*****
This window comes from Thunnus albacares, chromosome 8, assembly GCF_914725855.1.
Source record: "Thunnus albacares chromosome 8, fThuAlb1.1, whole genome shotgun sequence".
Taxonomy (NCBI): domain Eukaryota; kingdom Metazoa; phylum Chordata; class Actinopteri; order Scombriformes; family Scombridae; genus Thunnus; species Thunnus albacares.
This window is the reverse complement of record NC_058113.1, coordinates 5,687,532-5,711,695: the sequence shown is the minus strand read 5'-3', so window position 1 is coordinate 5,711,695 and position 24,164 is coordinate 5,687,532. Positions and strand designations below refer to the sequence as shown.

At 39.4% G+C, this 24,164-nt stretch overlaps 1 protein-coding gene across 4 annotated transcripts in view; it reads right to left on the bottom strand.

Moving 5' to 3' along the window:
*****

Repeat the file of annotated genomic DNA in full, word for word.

This window comes from Thunnus albacares, chromosome 8, assembly GCF_914725855.1.
Source record: "Thunnus albacares chromosome 8, fThuAlb1.1, whole genome shotgun sequence".
Taxonomy (NCBI): domain Eukaryota; kingdom Metazoa; phylum Chordata; class Actinopteri; order Scombriformes; family Scombridae; genus Thunnus; species Thunnus albacares.
This window is the reverse complement of record NC_058113.1, coordinates 5,687,532-5,711,695: the sequence shown is the minus strand read 5'-3', so window position 1 is coordinate 5,711,695 and position 24,164 is coordinate 5,687,532. Positions and strand designations below refer to the sequence as shown.

At 39.4% G+C, this 24,164-nt stretch overlaps 1 protein-coding gene across 4 annotated transcripts in view; it reads right to left on the bottom strand.

Moving 5' to 3' along the window: